Should You Seal Travertine Pavers?

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Travertine pavers are sturdy and durable; they can withstand time and heavy traffic. So is it still necessary to seal them? We did thorough research, and here’s what we found out.

Porous by nature, travertine is absorbent of moisture, the leading cause of deterioration. That said, sealing is highly recommended to protect the stones not only from water but also from other harmful factors such as wind and UV rays.

So what type of sealant should you use for travertine pavers and how should you apply it? Read further to learn more!

Modern cozy house with garage, Should You Seal Travertine Pavers?

Best Sealant For Travertine Pavers

A sealant is a liquid product specifically made to block moisture from seeping underneath the pavers. It penetrates deep into the pores and plugs them.

The recommended sealant for travertine is the siloxane-based sealer. It’s breathable and resistant to water and extreme temperatures.

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5 Factors To Consider When Buying A Sealant

Plenty of sealants are available out there, but it will help to refer to these factors before you buy one:


Sealants come with different types of finish: natural, satin, and glossy. Natural is invisible and retains the color of the stones, satin leaves a velvety texture, and glossy renders a wet look. 


Some sealants give off volatile organic compounds (VOCs) that pose health hazards and plant contamination. But some contain no harmful chemicals. 


Regular sealers last three to four years, but some last up to 15 years, depending on the materials they are made of.

Weather Protection

As mentioned, sealants keep pavement from weather-related damage. But there are brands that do the job better.

Petroleum Spills 

Petroleum spills dissolve sealants, but other sealers aren’t resistant to gas or oil leaks.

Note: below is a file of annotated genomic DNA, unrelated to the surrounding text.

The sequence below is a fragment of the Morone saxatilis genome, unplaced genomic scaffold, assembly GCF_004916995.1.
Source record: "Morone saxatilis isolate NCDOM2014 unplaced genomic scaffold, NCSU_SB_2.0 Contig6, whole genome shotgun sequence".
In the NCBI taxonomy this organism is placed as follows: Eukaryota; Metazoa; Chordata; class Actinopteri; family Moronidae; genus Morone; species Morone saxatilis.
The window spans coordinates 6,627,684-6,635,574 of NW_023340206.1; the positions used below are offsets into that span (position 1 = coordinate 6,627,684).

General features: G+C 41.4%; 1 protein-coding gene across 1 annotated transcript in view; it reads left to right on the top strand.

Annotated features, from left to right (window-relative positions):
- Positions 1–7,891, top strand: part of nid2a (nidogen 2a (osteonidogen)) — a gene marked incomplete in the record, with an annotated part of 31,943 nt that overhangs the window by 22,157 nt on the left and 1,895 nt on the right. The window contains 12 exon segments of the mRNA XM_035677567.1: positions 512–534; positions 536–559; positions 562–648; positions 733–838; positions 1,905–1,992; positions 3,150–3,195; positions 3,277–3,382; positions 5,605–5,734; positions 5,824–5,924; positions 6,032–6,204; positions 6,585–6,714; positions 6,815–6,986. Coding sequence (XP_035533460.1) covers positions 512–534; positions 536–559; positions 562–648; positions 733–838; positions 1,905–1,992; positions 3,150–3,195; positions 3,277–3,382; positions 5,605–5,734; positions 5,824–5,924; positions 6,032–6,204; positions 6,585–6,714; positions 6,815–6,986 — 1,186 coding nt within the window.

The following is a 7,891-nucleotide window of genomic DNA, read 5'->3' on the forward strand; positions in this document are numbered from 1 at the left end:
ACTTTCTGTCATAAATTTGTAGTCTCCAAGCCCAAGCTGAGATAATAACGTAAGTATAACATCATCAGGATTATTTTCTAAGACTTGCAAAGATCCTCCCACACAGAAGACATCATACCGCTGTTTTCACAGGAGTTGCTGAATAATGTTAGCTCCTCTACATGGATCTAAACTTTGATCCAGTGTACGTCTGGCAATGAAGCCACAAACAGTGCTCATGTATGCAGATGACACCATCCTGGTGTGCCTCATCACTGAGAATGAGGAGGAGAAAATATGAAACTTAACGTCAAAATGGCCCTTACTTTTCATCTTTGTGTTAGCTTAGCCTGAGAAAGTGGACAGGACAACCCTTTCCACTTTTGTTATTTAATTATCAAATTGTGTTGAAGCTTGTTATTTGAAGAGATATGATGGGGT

Are Travertine Pavers Worth It?

Outdoor seating area at luxury tropical holiday villa

Weigh the following advantages and disadvantages of travertine pavers, and see if it's worth choosing them for your patio or walkway.


  • Barrier: travertine exposed to different elements turns fragile, eventually, they will corrode. Sealants act as a barrier over it.
  • Mold and Mildew Prevention: because it keeps the bedding dry, mold and mildew will never thrive. So no need to worry about them messing your structure! 
  • Aesthetic: it intensifies the original color of the stones, boosting your house's curb appeal. As it leaves no space for molds, it keeps them tidy. 
  • Weeds Deterrent: this fills the gaps in between pavers, deterring weeds from growing. So say goodbye to unwanted vegetation.
  • Acid Resistance: travertine is mostly made of calcium; it reacts quickly to anything acidic such as fruit juice and vinegar, but sealants repel acids. 


  • Costly: sealers can be relatively expensive. The thing is they can offset unexpected repairs.
  • Reapplication: once the travertine has been sealed, it needs to be resealed periodically. The frequency depends on the brand.
  • Hazardous Chemical: as we’ve mentioned, some sealers can adversely affect your health.

How To Seal Travertine Pavers

A man spreads sealer on block of paver using rubber edged spreader, Is Paver Joint Stabilizer Necessary?

Below is the step-by-step instruction to seal your pavers:

  1. Clean the pavers. Remove all the debris such as fallen leaves, rocks, and dust that can cause bumps or prevent the sealant from adhering to the stones.
  2. Scrub the stubborn stains in between paver joints.
  3. Once done, rinse with a hose. 
  4. Allow the surface to dry completely. 
  5. Spray a light coat of water. As it dries, apply the first coat of sealant with a roller.
  6. Remove the excess sealant with an absorbent cloth. (Use a white cloth to avoid staining the sealant.)
  7. Apply the second coating then leave it for 24 hours. Avoid any foot traffic until the sealant cures.

How Much Does Travertine Sealant Cost?

Construction cost estimate